Starting to feel it

This is where things began to suck a little more. From the 2km gate all the way up to the second gate at 23.5km the road fluctuates a fair bit, making for a frustrating ride, but following the 23.5km there’s a very long incline that climbs to a view above the junction of Meager Creek and the Lillooet River. Wearing clunky hikers and an overnight pack, this bumpy and loose hill was the first of many which we would have to dismount and push our bikes over. The surroundings, of course, made for a good distraction, as did a package of wine gums I had stashed in my pocket.



As the kilometers went by and the pushing started to outweigh the pedalling, we began cursing our decision to park sooner than we had to. As the sun heated up, the 23 kilometer head start began catching up to us, and the final grunt up through a large clearcut to access the trailhead had us in a foul mood and ready to bid the road goodbye.


Few people around, but many signs of them.

The sun was not nearly as punishing under the trees as in the clearcut, but it was still warm and Berto and I were demolished from the ride in. Eventually we made it up to the hut, and were quizzed to find bags from another group. Disavowing our fervent made-on-the-trail plans to hit the ground and sleep as soon as we arrived, Berto and I put our packs down and set about picking our way through the giant boulders which are scattered all around the hut to go for a swim in the nameless lake just to the west of Harrison.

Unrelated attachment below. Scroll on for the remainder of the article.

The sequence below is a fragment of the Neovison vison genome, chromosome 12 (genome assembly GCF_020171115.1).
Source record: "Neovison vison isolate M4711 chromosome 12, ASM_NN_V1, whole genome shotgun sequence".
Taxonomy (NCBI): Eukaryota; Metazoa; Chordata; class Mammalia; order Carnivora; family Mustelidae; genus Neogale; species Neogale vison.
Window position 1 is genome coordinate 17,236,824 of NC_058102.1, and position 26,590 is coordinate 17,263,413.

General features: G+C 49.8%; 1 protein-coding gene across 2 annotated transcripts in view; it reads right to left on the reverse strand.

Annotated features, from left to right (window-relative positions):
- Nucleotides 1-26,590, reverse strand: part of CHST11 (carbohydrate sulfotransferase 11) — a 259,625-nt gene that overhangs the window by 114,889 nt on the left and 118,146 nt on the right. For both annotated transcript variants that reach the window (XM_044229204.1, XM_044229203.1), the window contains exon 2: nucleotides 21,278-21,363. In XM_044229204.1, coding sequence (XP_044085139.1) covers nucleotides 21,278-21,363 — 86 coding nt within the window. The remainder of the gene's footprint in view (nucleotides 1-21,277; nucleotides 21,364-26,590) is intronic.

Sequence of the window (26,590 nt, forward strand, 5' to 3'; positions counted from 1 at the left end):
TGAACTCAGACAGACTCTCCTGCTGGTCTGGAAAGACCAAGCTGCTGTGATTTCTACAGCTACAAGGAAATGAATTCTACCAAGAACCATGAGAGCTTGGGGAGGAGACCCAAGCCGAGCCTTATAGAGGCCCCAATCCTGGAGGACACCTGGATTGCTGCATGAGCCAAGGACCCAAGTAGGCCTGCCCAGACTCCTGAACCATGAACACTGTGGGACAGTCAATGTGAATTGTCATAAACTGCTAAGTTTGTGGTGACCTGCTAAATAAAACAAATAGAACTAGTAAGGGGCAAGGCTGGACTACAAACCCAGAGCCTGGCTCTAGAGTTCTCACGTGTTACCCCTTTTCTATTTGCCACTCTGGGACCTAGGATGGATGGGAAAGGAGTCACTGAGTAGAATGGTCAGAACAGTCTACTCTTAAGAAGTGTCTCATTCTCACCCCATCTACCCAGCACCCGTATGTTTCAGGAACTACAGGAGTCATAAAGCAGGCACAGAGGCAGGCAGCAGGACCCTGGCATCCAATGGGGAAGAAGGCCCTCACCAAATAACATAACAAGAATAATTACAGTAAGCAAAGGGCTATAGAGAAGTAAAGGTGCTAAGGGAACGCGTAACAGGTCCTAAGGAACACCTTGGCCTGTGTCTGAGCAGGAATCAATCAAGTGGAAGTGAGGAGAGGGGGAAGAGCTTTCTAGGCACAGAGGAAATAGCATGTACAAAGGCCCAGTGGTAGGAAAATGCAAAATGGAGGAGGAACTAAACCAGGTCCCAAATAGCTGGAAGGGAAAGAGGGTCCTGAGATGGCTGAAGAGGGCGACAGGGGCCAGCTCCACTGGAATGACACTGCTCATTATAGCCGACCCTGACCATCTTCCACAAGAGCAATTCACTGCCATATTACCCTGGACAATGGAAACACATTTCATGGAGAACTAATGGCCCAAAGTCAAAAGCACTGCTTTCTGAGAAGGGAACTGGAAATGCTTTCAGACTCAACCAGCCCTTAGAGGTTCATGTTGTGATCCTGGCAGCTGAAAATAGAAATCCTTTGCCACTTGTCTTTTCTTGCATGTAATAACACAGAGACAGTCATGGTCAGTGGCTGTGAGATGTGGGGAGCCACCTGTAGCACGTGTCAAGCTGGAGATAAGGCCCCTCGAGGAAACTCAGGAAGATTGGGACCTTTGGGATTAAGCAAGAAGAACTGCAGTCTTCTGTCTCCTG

bigness reigns

I feel like a bug when I’m walking here. The rocks are so big, and this valley is so wide; I’m spaced out. Still the mountains look huge. There’s a very cinematic feel here, like everything else has stopped and you’re in a scene which is the only thing that exists in the universe. So big and arresting. The lake feels so close but it still takes twenty minutes to make it.